Cronyism, corruption and the creaming off of lucrative foreign aid into royal coffers continued until 1989 when the Nepalese, fed up with years of hardship and suffering, called the Jana Andolan or ‘People’s Movement’. In the ensuing months, detention, torture and violent clashes left hundreds of people dead. It all proved too much for King Birendra, who dissolved his cabinet, legalized political parties and invited the opposition to form an interim government. The changeover to democracy proceeded in an orderly, if leisurely, fashion and in May 1991 the Nepali Congress party and the communist party of Nepal shared most of the votes. Since then, Nepal has discovered that establishing a workable democratic system is an enormously difficult task, especially when it is the country’s first such system. The situation has been further exacerbated by a wafer-thin economy, massive unemployment, illiteracy, and an ethnically and religiously fragmented population that continues to grow at an alarming rate. The fractured political landscape in Nepal was torn apart in June 2001 with the massacre of most of the royal family, including King Birendra. Civil strife erupted again in Kathmandu, with a curfew imposed to quell street violence. Prince Gyanendra, the brother of King Birendra, ascended to the throne, and although relative calm replaced the widespread civil unrest that immediately followed the massacre, there was still much political uncertainty.
In February 2005, King Gyanendra dismissed Nepal’s elected government, declared a state of emergency, and announced his assumption of full executive authority. He justified the coup on the pretext of trying to curtail the 10-year-old Maoist insurgency that claimed more than 13,000 lives. The police, the army, and the Maoists were all responsible for numerous human rights abuses during the conflict. After the coup, Maoist leaders reached an agreement with the main political parties to join forces and oppose the King. They organized massive protests and in April 2006, after tens of thousands of people took to the streets, King Gyanendra was forced to abdicate his authority and return a civilian government.
The first round of peace talks between the rebels and the government took place at the end of August 2006 when a ceasefire was declared – but then abruptly ended. Any talk of détente was at risk from the government’s proposed land reforms and budget decisions, and major political challenges. In early September 2006, a tentative alliance comprising 10 left-wing political party emerged, along with calls for a united government of representatives from all political directions, including Mao rebels, and changes to the constitution. Hopes of a settlement were again dashed with coordinated Maoist bombings in November 2006.
In (2006-2008), Nepal’s coalition government and the Communist Party (Maoist) signed a comprehensive peace agreement to end the fighting. The Nepali Army and Maoists agreed to an arms management pact, under which each side would put away most of its weapons and restrict most of its troops to a few barracks, under the supervision of monitors from the United Nations. They also agreed to participate in elections to create a constituent assembly that would rewrite the country’s constitution, including whether it will remain a monarchy.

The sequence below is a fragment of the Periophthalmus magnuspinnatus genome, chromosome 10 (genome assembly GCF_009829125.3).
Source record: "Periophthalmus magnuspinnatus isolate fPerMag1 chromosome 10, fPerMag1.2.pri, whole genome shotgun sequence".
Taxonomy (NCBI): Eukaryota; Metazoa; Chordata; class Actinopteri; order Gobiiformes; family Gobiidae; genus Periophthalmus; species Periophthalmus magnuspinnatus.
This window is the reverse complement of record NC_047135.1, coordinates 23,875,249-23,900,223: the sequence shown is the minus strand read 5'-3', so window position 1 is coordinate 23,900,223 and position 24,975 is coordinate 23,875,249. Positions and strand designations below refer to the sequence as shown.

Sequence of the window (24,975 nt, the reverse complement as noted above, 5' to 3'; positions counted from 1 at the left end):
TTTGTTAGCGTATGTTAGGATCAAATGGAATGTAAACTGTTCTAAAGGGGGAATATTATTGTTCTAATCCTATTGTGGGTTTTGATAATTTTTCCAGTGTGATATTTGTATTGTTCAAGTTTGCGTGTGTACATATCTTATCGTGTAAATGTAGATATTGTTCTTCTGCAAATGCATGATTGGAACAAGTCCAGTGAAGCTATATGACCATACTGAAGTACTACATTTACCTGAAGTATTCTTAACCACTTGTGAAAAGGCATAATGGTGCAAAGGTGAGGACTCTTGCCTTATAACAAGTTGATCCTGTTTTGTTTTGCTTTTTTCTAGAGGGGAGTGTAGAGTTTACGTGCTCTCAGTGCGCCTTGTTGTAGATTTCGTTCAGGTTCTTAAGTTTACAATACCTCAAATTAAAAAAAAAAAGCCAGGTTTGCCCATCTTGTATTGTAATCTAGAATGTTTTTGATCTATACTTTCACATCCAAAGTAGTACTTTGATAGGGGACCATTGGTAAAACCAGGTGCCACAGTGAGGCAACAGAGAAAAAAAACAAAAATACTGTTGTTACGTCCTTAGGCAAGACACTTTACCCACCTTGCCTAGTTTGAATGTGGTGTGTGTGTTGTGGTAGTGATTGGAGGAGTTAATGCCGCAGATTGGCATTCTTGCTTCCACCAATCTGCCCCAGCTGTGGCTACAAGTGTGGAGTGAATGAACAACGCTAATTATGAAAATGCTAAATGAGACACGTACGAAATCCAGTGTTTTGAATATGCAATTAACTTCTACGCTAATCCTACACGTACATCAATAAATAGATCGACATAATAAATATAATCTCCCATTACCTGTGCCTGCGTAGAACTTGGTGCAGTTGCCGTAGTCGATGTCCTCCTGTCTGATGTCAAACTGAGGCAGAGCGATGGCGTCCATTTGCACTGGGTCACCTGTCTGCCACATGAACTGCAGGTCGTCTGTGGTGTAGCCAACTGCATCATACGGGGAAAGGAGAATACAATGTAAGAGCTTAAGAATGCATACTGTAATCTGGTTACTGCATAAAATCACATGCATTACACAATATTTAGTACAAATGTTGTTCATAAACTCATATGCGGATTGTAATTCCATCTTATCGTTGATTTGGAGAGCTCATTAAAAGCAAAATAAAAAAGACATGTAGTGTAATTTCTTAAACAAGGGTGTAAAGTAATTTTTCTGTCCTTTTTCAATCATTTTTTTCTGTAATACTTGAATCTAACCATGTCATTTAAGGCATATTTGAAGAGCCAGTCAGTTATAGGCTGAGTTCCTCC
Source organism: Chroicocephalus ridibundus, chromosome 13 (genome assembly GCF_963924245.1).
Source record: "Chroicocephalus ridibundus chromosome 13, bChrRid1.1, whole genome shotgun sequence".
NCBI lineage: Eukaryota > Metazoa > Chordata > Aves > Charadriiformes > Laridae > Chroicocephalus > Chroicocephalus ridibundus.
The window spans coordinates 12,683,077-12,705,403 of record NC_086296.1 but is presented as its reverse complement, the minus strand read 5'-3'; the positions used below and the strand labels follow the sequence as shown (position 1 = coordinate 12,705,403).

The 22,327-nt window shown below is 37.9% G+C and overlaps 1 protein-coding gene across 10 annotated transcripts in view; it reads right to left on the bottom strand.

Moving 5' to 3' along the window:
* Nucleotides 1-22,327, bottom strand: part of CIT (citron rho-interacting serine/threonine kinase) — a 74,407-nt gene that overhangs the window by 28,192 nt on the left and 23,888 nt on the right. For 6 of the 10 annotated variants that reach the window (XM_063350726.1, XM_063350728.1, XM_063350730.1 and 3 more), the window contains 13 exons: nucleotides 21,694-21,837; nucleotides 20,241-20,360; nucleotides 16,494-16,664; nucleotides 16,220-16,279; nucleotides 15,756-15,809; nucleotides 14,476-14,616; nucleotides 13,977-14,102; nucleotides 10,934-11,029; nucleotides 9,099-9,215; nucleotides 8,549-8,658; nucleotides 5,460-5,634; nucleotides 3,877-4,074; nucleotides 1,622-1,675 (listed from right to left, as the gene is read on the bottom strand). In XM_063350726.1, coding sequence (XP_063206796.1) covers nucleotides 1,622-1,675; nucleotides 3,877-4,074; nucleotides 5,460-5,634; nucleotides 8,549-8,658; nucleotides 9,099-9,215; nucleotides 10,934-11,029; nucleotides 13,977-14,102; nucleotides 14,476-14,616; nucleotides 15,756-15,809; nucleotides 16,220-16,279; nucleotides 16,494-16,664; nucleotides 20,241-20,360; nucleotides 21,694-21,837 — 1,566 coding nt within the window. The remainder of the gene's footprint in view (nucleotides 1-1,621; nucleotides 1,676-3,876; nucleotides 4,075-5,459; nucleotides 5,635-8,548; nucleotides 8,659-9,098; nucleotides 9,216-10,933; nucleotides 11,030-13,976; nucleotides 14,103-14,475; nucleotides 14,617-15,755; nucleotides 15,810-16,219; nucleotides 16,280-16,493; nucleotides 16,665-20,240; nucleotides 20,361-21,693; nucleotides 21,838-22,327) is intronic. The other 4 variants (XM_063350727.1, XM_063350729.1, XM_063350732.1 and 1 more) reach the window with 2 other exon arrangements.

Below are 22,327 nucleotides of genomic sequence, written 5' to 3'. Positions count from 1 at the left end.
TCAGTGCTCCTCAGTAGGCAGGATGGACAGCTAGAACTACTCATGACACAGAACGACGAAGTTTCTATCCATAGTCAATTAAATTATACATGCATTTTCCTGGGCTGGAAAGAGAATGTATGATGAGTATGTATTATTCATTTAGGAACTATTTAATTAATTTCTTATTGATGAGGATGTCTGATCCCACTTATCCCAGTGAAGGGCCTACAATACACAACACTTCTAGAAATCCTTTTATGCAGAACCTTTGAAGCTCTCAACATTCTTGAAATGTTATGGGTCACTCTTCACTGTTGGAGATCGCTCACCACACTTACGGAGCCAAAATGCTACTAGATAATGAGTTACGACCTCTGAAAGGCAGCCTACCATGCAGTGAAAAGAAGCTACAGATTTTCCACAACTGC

Elections to the Constituent assembly were held on 10, April 2008 and the Maoists got the largest number of seats, though not an overall majority. Thereafter, the parliament declared Nepal as Federal Democratic Republic overthrowing the 240-year old Shah dynasty. King Gyanendra left the palace which was then turned into national museum. A coalition government was formed under the Maoists with Pushpa Kamal Dahal (alias Prachanda) leading the government as the new premier in Nepal. However, this was short lived and on the resignation of Dahal over the lack of the President’s support on the dismissal of the Chief of Staff of the Army, the government has been led by the opposition parties ever since.
In July 2008, the newly elected president Dr. Ram Baran Yadav became the first president of Nepal through presidential run-off held on 21 July in the parliament, After the abolishment of the institution of monarchy in the country and after the King Gyanendra was dethroned by the Constituent Assembly, Nepal has found a farmer’s son to become the first president of republic Nepal.
Maoist revolutionary supreme leader Pushpa Kamal Dahal, alias Prachanda was democratically elected as the new prime minister of Federal Democratic Republic Nepal on 15 August 2008.Prachanda had led the 10-year long insurgency against the monarchy and under his able leadership the Maoist party scored the major seats in the Assembly election in April, 2008.The coalition government headed by Maoist party was brought down after a 9 month rule and another coalition government headed by UML (United Marxist Leninist) party formed the government with the support of Nepali Congress, Nepal Prajatantra Party, Madhesi Janadikar Forum and other small political parties. This new coalition government was formed under the premiership of Madhav Kumar Nepal, who was ousted in July 2010. A further year was allowed for the Constituent Assembly to come up with a new constitution, as the agreed deadline of May 2010 was not met.
Royal Mountain uses a wide range of accommodation, ranging from good standard, clean and comfortable hotels and guesthouses; basic tea houses that are often multi-shared; and waterproof tents on fully assisted trekking and rafting programs.
Hotel rooms are generally twin bedded, with private facilities which usually have Western style toilets.
However, when traveling in remote areas, toilet facilities are usually local squat style and can often be quite primitive. In some places, there may not be electricity. Washing facilities can sometimes be quite rudimentary.
Buses – On shorter routes local buses are used, where there is the opportunity to mingle with the locals. These can be fairly run down in places, but any discomfort is more than compensated for by local color.